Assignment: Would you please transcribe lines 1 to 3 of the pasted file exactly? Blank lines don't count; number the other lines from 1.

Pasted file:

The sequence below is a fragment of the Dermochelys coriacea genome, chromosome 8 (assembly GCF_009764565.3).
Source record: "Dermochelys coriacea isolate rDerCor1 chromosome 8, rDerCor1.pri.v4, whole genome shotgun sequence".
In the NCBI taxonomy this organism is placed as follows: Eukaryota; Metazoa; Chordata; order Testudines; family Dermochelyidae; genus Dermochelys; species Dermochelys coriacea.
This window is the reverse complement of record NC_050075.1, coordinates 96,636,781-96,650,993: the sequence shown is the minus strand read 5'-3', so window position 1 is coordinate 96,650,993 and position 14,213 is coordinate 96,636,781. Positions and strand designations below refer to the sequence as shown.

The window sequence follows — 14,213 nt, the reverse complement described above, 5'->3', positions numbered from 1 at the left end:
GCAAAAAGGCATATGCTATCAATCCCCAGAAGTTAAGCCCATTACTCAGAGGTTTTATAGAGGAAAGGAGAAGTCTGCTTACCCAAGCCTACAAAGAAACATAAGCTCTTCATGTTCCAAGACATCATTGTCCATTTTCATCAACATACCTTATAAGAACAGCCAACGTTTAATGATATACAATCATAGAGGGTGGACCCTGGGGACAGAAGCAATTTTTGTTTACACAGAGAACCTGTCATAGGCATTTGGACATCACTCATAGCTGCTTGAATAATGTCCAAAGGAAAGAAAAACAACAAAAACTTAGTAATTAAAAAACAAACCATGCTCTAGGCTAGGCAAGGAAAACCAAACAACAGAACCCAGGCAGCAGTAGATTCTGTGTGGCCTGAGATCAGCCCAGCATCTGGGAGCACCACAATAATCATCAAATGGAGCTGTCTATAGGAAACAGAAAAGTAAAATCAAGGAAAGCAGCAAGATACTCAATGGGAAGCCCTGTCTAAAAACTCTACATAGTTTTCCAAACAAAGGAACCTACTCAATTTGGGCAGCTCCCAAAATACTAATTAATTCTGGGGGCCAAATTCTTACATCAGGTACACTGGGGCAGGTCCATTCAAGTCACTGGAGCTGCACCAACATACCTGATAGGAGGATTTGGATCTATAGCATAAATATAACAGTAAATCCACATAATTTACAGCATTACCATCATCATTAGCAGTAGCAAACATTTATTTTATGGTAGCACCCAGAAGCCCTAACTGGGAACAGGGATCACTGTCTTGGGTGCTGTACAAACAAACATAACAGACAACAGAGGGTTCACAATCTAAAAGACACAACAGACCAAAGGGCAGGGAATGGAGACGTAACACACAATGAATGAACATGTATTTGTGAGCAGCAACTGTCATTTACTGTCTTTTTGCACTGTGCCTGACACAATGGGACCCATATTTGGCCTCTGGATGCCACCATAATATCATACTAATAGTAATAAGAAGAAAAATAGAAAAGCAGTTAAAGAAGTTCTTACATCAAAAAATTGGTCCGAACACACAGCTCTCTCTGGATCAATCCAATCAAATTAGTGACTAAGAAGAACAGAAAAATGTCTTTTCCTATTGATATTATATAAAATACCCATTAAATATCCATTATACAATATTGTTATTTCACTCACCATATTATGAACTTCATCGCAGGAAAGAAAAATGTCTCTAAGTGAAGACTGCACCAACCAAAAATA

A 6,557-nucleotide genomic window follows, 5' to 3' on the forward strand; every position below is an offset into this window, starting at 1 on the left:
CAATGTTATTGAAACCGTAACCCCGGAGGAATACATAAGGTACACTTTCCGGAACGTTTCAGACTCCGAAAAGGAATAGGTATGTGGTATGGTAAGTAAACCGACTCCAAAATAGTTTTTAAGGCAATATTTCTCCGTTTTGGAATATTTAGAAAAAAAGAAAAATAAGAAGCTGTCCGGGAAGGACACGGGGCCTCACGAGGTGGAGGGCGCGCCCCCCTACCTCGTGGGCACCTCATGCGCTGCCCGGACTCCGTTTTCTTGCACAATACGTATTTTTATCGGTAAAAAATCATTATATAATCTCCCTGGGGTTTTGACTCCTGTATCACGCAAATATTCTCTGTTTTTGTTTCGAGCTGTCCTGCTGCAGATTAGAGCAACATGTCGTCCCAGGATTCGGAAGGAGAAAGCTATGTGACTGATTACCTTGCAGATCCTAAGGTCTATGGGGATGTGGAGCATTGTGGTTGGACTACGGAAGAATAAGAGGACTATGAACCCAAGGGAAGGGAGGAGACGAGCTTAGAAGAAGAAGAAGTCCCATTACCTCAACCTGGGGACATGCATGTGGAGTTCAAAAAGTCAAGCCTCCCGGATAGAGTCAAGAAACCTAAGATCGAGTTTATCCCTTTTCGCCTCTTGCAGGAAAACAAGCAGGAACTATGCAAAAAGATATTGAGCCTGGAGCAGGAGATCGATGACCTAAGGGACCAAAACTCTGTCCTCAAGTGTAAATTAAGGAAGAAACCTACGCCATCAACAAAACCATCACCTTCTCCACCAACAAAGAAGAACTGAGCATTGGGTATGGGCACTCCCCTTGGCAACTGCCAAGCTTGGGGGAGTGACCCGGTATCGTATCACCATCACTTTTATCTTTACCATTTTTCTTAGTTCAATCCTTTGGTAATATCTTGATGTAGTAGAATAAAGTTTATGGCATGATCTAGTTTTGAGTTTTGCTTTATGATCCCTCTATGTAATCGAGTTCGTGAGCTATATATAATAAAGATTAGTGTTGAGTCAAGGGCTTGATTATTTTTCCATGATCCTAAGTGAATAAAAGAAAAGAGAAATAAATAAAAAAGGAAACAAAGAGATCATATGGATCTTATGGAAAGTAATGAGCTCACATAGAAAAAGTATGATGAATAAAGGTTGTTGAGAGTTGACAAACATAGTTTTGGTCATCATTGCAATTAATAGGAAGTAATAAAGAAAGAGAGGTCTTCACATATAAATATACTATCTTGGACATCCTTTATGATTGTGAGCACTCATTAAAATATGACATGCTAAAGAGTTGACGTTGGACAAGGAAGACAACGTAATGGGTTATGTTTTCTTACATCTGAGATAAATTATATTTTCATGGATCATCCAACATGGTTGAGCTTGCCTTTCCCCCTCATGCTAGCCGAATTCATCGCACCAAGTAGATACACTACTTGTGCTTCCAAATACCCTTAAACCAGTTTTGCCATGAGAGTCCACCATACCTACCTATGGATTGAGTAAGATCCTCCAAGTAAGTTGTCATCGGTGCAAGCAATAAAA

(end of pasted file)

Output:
The sequence below is a fragment of the Dermochelys coriacea genome, chromosome 8 (assembly GCF_009764565.3).
Source record: "Dermochelys coriacea isolate rDerCor1 chromosome 8, rDerCor1.pri.v4, whole genome shotgun sequence".
In the NCBI taxonomy this organism is placed as follows: Eukaryota; Metazoa; Chordata; order Testudines; family Dermochelyidae; genus Dermochelys; species Dermochelys coriacea.